Make yourself at home…Baddesley Clinton was home of the Ferrers family for 500 years. Constant in their adherence to the catholic faith and often short of money, the house nevertheless passed from father to son for 12 generations before finally being sold in 1940.
It's this entrance front that makes Baddesley one of the most visually pleasing architectural ensembles in England, with its combination of bridge, moat and crenelated gatehouse and with its stonework and windows of several different periods.
The courtyard, with its yews, lawns and brick paths, was created in 1889 by Edward Heneage Derring and has changed little since. The main charge of the Ferrers arms (seven mascles, or lozenges) is laid out on the lawn and is planted in its gold and red heraldic colours.
This year at Baddesley explore the transformed Tudor Kitchen and discover how the house became a place of safety for Catholic priests living in dangerous times.
The Great Hall
This Great Hall was constructed in the 1570s by Henry Ferrers the Antiquary, who put in the oak panelling. The Great Hall is dominated by a magnificent stone chimneypiece, which was originally elsewhere in the house.
The dining room
This room is next to the gatehouse and part may have been used as a porter's lodge in earlier times. It was used as a dining room by the Victorians but Mr Ferrers found it too dark to entertain in here, so he used the drawing room instead.
Henry Ferrers' bedroom
As you climb the main staircase from the Great Hall, added in the 18th century, you come first to the bedroom fitted out for Henry the Antiquary. The elaborate carved overmantel was installed in 1629, and probably the panelling too. The handsome carved and inlaid bed was made up from 17th century fragments, in the 19th century.
The chapel was perhaps the great chamber of the Bromes' house. It was almost certainly used by the Jesuit priests during their stay at Baddesley Clinton, both as a bedroom and place of worship.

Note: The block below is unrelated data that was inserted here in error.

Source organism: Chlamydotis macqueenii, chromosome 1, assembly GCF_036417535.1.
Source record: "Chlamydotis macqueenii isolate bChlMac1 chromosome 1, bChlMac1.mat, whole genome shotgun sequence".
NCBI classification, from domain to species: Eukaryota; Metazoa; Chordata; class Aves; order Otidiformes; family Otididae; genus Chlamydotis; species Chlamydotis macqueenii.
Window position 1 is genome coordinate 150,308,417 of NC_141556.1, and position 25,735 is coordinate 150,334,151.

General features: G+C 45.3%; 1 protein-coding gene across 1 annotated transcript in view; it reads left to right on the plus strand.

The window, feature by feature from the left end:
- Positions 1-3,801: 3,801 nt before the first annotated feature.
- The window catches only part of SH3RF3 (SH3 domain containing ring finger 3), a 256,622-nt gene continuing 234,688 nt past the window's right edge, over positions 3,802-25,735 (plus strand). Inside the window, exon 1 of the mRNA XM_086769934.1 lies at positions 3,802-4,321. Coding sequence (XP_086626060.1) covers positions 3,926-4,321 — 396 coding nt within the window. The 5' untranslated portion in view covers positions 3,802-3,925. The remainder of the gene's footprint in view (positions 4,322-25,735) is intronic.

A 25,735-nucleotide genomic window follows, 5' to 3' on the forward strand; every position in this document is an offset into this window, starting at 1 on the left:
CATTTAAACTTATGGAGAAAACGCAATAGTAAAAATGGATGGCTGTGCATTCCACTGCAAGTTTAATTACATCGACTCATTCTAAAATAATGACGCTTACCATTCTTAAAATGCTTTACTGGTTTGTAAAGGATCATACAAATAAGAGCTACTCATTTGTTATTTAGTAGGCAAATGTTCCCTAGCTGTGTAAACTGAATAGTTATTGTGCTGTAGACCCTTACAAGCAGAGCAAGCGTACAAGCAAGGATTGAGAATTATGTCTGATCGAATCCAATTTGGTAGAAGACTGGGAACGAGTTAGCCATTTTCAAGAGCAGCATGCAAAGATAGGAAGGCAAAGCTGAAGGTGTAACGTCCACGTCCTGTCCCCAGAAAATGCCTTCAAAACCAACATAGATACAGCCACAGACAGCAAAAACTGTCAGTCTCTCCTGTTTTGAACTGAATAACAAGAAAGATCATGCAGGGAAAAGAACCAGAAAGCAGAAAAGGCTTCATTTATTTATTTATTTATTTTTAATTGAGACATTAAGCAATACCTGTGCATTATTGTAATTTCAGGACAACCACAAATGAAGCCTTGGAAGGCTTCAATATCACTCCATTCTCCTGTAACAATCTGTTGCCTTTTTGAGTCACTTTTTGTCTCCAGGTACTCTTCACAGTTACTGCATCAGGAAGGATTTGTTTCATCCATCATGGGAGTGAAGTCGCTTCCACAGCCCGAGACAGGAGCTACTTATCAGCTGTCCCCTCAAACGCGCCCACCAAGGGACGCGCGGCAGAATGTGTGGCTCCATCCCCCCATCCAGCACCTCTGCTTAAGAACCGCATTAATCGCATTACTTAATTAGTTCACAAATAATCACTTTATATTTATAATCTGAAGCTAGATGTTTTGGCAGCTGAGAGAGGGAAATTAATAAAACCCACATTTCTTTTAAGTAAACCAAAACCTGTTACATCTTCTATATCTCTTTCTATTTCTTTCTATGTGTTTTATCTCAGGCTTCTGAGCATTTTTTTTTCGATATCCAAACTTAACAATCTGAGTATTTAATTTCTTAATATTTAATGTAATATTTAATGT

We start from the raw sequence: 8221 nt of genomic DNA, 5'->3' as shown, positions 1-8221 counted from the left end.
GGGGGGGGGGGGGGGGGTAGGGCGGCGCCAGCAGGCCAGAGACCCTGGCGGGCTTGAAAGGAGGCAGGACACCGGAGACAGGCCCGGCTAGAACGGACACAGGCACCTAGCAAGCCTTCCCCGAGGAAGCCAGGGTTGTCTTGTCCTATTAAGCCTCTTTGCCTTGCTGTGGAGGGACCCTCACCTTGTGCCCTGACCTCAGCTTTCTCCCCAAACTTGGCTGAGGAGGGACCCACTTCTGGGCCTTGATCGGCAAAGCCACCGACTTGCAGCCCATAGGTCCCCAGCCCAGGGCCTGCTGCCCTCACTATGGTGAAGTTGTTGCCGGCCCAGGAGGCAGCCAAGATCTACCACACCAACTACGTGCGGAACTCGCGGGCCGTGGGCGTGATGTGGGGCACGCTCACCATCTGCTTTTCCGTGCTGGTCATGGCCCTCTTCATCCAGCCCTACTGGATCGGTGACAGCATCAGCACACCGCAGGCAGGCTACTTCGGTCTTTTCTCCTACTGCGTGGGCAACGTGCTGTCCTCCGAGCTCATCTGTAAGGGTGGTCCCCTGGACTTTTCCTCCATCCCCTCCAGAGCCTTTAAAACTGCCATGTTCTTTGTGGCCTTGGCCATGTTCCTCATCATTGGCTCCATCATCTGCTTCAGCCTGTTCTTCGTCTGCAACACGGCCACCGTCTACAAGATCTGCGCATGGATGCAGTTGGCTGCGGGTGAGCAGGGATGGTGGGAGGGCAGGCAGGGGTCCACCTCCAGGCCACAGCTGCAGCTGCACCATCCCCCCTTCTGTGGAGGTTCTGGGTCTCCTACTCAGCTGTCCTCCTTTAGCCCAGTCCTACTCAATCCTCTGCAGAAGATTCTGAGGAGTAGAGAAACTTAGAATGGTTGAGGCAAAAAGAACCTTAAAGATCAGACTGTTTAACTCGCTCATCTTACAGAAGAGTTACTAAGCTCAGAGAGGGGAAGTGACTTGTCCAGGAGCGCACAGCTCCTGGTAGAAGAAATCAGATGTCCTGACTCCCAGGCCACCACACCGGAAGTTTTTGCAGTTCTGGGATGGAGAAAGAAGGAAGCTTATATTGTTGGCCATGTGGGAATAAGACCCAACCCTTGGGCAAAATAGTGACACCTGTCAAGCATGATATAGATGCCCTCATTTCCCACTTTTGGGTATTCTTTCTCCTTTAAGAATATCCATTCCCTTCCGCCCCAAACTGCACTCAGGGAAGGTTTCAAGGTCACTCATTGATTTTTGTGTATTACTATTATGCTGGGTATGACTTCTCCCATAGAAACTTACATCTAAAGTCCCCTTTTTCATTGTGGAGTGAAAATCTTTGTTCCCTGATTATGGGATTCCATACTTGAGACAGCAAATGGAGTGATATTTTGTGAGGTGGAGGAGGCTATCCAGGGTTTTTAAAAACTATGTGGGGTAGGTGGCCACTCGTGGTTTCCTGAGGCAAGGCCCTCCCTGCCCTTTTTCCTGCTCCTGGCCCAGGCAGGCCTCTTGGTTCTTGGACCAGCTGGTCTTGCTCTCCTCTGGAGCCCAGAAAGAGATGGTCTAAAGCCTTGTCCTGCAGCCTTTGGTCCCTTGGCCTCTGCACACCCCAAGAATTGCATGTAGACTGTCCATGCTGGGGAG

The Great Parlour
The Great Parlour over the gatehouse is one of the finest rooms in the house and was the result of works by Edward Ferrers, son of Henry the Antiquary. It was a multi-purpose room of entertainment with an emphasis on dining with honoured guests.
The library used to be a bedchamber in Tudor times and was known as the 'Ghost Room'. It now has a considerable amount of small-format educational books of the period 1780 to 1820. In particular, there are many books for small children - not so much books for children to read but texts for adults to read to them. These are unique in the trust as no other property has anything like them.
Did you know?
- Much of what you see today was built by Henry Ferrers
- The house was a sanctuary not only for the Ferrers family but also for persucuted Catholics
- Jesuit priests were hidden from priest hunters in secret hiding places
- By the end of the 1600s the estate was in decline and it wasn't untill the 1860s that its fortunes picked up
- In the 1860s two couples known as the Quartet lived in the house devoting their time to painting, writing and restoring the house